The workplace can be a stressful environment for most professions. Work-related stress can result in poor performance, job dissatisfaction, and missed workdays.
One field that struggles constantly with job-related stress is health care, especially for those who work in surgical Intensive Care Units (ICU).
The word “intensive” is practically a synonym for the word “stress”.
Here is a crazy experiment: give these ICU workers one hour off in the middle of their workday to meditate, perform yoga, enjoy relaxing music, and watch soothing ASMR videos – then see if that helps their stress.
Well, one team of researchers almost did that exact experiment and just published the results in the Journal of Occupational and Environmental Medicine.
Relaxing music and ASMR triggers have their similarities and their differences.
Similarities include: both can induce relaxation, both have strong auditory component, and both can induce a type of chills or tingles.
Differences include: music is almost all auditory (vibrations can be another sensory input method), the type of chills induced are slightly different, and music may have a stronger emotional component.
And then there is the biggest difference of them all.
It has been widely reported that many individuals find ASMR helpful to reducing their anxiety, insomnia, and depression.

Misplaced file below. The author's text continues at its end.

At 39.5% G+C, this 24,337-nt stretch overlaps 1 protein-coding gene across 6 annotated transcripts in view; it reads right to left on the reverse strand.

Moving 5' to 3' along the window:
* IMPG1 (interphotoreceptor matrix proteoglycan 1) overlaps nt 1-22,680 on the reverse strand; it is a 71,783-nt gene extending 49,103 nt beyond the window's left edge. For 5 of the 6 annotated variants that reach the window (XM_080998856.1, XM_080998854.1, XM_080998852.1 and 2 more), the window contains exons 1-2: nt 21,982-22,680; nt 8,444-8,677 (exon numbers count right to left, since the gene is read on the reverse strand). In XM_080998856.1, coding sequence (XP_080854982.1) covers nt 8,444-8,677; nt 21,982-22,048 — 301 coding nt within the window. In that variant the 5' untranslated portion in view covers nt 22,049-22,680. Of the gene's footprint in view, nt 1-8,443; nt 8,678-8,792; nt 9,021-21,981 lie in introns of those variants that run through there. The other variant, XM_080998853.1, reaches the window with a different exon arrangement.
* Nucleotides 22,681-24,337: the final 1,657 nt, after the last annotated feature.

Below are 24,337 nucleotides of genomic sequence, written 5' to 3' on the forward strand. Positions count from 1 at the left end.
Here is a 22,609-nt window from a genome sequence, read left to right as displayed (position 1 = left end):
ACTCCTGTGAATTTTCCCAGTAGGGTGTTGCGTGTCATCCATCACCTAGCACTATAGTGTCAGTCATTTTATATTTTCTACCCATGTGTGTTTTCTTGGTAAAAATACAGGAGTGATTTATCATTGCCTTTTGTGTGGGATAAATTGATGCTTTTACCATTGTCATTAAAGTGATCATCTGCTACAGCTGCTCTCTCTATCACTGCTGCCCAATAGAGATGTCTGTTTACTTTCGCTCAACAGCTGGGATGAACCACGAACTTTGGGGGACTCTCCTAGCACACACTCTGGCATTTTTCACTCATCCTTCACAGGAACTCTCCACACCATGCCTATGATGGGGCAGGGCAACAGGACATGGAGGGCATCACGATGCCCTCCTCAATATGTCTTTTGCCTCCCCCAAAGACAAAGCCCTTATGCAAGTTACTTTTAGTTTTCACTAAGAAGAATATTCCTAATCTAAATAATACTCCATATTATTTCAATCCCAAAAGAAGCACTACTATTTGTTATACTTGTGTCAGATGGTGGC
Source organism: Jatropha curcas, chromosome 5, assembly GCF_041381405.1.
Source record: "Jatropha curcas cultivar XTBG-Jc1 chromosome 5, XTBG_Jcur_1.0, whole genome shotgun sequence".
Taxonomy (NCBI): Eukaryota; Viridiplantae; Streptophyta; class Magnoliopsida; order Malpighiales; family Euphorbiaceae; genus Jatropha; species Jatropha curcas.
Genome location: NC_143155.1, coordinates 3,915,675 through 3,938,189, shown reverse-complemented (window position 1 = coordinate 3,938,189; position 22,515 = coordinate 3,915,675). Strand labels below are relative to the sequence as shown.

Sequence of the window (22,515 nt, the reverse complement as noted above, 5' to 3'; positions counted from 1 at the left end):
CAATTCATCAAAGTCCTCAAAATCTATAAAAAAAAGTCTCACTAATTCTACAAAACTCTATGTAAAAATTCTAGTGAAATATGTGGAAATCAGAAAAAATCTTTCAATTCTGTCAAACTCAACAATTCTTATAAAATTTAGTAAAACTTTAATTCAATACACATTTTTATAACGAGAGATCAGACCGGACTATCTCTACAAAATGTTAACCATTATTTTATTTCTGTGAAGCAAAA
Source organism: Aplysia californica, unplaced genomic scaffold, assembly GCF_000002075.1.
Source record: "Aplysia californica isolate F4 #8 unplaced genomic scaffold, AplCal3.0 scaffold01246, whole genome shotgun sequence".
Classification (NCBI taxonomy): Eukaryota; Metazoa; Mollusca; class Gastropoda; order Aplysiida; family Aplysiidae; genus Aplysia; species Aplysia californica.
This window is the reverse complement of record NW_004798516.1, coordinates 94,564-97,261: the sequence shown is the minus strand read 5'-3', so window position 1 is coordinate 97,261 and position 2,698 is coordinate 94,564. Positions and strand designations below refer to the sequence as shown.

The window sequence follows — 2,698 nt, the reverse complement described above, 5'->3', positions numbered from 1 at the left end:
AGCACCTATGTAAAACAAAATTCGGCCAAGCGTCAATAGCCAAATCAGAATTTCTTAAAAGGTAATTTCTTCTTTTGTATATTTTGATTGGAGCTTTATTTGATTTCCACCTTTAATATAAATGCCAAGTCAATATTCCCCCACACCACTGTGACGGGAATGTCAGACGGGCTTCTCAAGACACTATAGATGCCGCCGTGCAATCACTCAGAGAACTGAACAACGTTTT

If there was one neurotransmitter that was known to reduce all three of these disorders then it might be appropriate to theorize the involvement of that neurotransmitter in ASMR.
Well, the neurotransmitter gamma-Aminobutyric acid (GABA) may be a terrific candidate.
GABA is a neurotransmitter that is widely released throughout the brain. It is well understood to have an inhibitory effect on most neurons. Another way to view this is that GABA tends to calm, comfort, and soothe other neurons.
Is GABA involved in treating anxiety disorders? Yes. Drugs like Xanax and Valium are benzodiazepines which are anti-anxiety medications. These kind of drugs reduce anxiety by enhancing the effect of the patient’s natural amounts of GABA.
Is GABA involved in treating sleep disorders? Yes. Benzodiazepines are also widely used to treat insomnia and other sleep disorders.
So are benzodiazepines widely used for depression? No. The most common type of medication used to treat depression are Selective Serotonin Reuptake Inhibitors (SSRIs). These drugs increase the amount of the patient’s natural amount of serotonin.
So GABA has not been viewed strongly as being involved in the therapeutic role of SSRIs for depression.
But a recent research publication in the journal Science challenges that view.